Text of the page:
“That was the weirdest feeling,” she said. “I kept asking my husband were my teeth okay. He said they’re fine, but they still feel loose.”
She had to suffer the ignominy of using a bed pan, having others bathe her, and her husband changing her diapers. “That is something you don’t ever want to happen,” she said. “It’s total humiliation.”
After being released from the hospital, she was sent to rehab clinics for another three months. Although she’s home now, the past year has been an extension of the rehab she started there.
“I’m still doing pulmonary cardiac rehab,” she said. “I’m still trying to strengthen my lungs and the muscles around my lungs.”
She didn’t go home empty handed. “You bring in handicapped stuff into your home to help you,” said Kimberlee. “Walkers, canes, shower seats.”
The fatigue that set in with the covid has not passed. “It’s a fatigue you’ve never experience in your life,” she said. It takes her 20 minutes getting up the stairs. Even showering, maybe especially showering, is exhausting.
“It got to where you don’t want to take a shower because it wears you out so bad,” said Kimberlee.
Where once she was on her feet all day cutting and coloring hair, she’s limited to just haircuts because her damaged lungs can’t bear the chemicals from the processing. These days, she has more doctors appointments than hair appointments. Along with her general practitioner, heart and lung doctors, she’s seeing an ob/gyn, dermatologist and, if her persistent headaches don’t improve, she’s going to be seeing a neurologist. She will likely have to see a rheumatologist as well.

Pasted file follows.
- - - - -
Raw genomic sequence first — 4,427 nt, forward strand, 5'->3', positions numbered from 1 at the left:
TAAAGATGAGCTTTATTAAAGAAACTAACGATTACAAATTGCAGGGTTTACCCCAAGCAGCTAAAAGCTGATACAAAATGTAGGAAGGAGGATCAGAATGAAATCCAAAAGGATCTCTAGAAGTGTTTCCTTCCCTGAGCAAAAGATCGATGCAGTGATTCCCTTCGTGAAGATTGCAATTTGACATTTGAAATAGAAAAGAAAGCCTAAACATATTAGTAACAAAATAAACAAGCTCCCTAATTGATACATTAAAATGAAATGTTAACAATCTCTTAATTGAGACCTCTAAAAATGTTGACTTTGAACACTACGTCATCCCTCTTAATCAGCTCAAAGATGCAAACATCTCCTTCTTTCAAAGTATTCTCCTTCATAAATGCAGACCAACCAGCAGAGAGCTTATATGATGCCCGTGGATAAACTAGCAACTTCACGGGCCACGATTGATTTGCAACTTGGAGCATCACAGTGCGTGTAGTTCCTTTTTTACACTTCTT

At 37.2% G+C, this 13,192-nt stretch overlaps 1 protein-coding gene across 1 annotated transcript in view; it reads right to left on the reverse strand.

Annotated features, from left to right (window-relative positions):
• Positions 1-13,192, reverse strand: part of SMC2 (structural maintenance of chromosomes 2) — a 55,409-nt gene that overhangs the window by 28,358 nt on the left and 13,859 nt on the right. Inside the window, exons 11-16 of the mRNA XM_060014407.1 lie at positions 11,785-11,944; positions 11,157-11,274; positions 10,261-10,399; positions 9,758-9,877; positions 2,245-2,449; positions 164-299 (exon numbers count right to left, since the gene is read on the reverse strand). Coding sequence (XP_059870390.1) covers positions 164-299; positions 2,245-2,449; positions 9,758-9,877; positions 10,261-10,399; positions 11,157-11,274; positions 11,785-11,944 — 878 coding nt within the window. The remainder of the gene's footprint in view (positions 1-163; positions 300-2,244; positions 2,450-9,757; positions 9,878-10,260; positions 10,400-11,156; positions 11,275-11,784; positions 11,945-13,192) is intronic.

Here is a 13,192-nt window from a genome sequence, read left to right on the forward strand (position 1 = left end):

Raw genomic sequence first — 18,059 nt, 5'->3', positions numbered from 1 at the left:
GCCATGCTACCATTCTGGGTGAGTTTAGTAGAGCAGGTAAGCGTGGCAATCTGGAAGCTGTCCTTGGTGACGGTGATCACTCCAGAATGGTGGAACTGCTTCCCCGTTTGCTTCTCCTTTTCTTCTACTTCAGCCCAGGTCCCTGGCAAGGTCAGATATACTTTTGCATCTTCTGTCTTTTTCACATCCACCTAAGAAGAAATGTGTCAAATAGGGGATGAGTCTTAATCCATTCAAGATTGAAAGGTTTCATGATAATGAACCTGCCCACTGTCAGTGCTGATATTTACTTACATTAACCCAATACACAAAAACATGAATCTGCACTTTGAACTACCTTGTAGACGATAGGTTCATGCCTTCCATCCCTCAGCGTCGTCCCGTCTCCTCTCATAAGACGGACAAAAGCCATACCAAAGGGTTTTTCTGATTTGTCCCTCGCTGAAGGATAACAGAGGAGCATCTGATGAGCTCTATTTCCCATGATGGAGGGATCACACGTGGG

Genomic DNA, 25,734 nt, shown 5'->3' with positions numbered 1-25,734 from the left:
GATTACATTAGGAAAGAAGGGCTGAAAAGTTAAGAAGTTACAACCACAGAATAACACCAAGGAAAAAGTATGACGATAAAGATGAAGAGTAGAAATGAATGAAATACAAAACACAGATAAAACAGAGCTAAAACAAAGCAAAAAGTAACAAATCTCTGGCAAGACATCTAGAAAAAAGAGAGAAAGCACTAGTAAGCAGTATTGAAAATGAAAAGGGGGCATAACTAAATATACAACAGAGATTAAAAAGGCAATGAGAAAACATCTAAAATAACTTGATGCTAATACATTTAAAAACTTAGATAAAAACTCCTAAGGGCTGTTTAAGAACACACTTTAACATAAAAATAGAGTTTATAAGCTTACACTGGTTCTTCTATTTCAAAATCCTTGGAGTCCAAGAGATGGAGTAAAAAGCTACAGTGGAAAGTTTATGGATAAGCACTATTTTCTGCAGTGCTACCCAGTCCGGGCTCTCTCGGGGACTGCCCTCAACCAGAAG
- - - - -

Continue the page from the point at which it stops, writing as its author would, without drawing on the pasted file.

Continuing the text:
“I know some of it is not going to get better,” she said. “It changed my life big time.”
“I don’t know if my lungs will ever be back to normal. I can’t really make it all day talking,” she added. “I tried to do a friend’s haircut and instead of 10 minutes it took 45. There’s no way I can go back to work like I did, making that much money.”
She clings to her positive outlook, something doctors told her likely played a role in her recovery. “I think I’ve only had two mental breakdowns,” she said. “I try to stay happy and keep a smile on my face. It’s hard to do, but I do.”
Especially hard are those friends and clients who refuse to get vaccinated. “Mentally it is . . .” she paused. “I can’t talk about that a lot because that hurts. That hurts. I’ve begged and begged. I just don’t understand. I don’t judge, I just pray they don’t have to go through the hell I’ve been through.”
Had the vaccine been available before she fell ill on Aug. 30 last year, Kimberlee said, “I would have got it in a heartbeat. I trust those people making the vaccines. God put intelligent people on this Earth to help us.”
“I would say, do not be scared of the vaccine at all,” she added. “Don’t walk to get it, run to get it.”
Her battle with covid has been one of resilience and determination, and it’s also reminded her of what’s important.
“We all need to love each other, and take care of each other,” said Kimberlee. “The thing I craved, aside from being able to taste food, was hugs. My thing now is to love harder and hug longer. Every hug means so much to me.”